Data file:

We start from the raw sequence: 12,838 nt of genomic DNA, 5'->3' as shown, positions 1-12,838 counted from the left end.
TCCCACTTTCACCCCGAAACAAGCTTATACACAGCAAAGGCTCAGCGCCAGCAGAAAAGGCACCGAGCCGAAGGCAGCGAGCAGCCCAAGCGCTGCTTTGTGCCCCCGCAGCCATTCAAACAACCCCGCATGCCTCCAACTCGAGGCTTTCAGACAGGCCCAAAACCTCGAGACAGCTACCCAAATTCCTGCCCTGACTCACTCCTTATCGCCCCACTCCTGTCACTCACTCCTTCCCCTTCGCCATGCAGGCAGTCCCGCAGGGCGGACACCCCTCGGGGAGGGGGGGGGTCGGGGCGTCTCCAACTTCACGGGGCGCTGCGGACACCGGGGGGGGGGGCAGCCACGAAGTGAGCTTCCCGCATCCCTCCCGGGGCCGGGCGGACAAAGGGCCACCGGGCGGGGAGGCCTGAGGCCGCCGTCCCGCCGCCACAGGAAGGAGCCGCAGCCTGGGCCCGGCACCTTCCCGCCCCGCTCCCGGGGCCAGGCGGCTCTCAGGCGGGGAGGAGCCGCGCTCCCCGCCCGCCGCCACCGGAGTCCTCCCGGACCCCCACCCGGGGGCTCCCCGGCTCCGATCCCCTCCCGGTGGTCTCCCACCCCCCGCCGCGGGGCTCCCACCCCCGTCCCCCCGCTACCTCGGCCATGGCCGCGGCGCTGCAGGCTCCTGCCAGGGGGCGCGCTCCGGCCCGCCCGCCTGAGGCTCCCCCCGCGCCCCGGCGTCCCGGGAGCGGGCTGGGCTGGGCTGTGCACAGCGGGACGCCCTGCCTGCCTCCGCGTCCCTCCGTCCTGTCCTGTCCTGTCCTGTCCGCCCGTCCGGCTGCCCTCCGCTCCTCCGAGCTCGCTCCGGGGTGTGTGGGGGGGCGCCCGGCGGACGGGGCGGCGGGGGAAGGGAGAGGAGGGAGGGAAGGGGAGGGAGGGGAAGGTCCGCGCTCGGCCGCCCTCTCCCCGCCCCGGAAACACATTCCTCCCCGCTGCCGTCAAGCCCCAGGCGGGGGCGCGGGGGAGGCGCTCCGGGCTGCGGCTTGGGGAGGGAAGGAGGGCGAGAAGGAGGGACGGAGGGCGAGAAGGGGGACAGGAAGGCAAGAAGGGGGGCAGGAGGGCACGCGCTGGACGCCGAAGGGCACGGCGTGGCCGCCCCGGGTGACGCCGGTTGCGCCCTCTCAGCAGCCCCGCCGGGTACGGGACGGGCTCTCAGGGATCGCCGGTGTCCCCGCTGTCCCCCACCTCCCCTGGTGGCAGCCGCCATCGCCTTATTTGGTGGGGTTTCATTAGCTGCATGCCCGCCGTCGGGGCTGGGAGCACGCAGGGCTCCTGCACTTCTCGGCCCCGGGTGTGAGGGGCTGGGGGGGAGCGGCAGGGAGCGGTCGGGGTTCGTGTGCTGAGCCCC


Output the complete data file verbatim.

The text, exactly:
We start from the raw sequence: 12,838 nt of genomic DNA, 5'->3' as shown, positions 1-12,838 counted from the left end.
TCCCACTTTCACCCCGAAACAAGCTTATACACAGCAAAGGCTCAGCGCCAGCAGAAAAGGCACCGAGCCGAAGGCAGCGAGCAGCCCAAGCGCTGCTTTGTGCCCCCGCAGCCATTCAAACAACCCCGCATGCCTCCAACTCGAGGCTTTCAGACAGGCCCAAAACCTCGAGACAGCTACCCAAATTCCTGCCCTGACTCACTCCTTATCGCCCCACTCCTGTCACTCACTCCTTCCCCTTCGCCATGCAGGCAGTCCCGCAGGGCGGACACCCCTCGGGGAGGGGGGGGGTCGGGGCGTCTCCAACTTCACGGGGCGCTGCGGACACCGGGGGGGGGGGCAGCCACGAAGTGAGCTTCCCGCATCCCTCCCGGGGCCGGGCGGACAAAGGGCCACCGGGCGGGGAGGCCTGAGGCCGCCGTCCCGCCGCCACAGGAAGGAGCCGCAGCCTGGGCCCGGCACCTTCCCGCCCCGCTCCCGGGGCCAGGCGGCTCTCAGGCGGGGAGGAGCCGCGCTCCCCGCCCGCCGCCACCGGAGTCCTCCCGGACCCCCACCCGGGGGCTCCCCGGCTCCGATCCCCTCCCGGTGGTCTCCCACCCCCCGCCGCGGGGCTCCCACCCCCGTCCCCCCGCTACCTCGGCCATGGCCGCGGCGCTGCAGGCTCCTGCCAGGGGGCGCGCTCCGGCCCGCCCGCCTGAGGCTCCCCCCGCGCCCCGGCGTCCCGGGAGCGGGCTGGGCTGGGCTGTGCACAGCGGGACGCCCTGCCTGCCTCCGCGTCCCTCCGTCCTGTCCTGTCCTGTCCTGTCCGCCCGTCCGGCTGCCCTCCGCTCCTCCGAGCTCGCTCCGGGGTGTGTGGGGGGGCGCCCGGCGGACGGGGCGGCGGGGGAAGGGAGAGGAGGGAGGGAAGGGGAGGGAGGGGAAGGTCCGCGCTCGGCCGCCCTCTCCCCGCCCCGGAAACACATTCCTCCCCGCTGCCGTCAAGCCCCAGGCGGGGGCGCGGGGGAGGCGCTCCGGGCTGCGGCTTGGGGAGGGAAGGAGGGCGAGAAGGAGGGACGGAGGGCGAGAAGGGGGACAGGAAGGCAAGAAGGGGGGCAGGAGGGCACGCGCTGGACGCCGAAGGGCACGGCGTGGCCGCCCCGGGTGACGCCGGTTGCGCCCTCTCAGCAGCCCCGCCGGGTACGGGACGGGCTCTCAGGGATCGCCGGTGTCCCCGCTGTCCCCCACCTCCCCTGGTGGCAGCCGCCATCGCCTTATTTGGTGGGGTTTCATTAGCTGCATGCCCGCCGTCGGGGCTGGGAGCACGCAGGGCTCCTGCACTTCTCGGCCCCGGGTGTGAGGGGCTGGGGGGGAGCGGCAGGGAGCGGTCGGGGTTCGTGTGCTGAGCCCC